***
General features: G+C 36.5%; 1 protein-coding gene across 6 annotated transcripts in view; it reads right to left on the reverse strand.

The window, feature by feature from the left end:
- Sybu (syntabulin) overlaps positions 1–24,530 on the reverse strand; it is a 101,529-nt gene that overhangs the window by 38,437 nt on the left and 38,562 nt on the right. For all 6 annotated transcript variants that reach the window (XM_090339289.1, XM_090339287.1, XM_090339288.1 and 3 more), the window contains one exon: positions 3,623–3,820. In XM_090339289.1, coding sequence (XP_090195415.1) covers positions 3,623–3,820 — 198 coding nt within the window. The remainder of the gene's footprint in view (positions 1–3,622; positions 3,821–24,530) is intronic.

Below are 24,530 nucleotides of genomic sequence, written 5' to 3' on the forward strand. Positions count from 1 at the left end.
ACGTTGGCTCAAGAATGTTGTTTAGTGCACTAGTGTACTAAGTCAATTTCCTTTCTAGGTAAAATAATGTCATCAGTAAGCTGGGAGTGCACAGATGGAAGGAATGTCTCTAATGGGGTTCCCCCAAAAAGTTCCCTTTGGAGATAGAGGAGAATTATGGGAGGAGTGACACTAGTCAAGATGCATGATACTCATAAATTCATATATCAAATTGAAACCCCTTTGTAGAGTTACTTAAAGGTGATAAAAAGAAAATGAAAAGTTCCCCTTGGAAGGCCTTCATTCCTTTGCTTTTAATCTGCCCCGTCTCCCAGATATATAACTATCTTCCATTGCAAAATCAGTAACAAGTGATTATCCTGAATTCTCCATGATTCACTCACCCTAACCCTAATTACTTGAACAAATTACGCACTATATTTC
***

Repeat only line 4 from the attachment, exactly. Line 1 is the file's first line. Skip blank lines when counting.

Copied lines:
Below are 24,530 nucleotides of genomic sequence, written 5' to 3' on the forward strand. Positions count from 1 at the left end.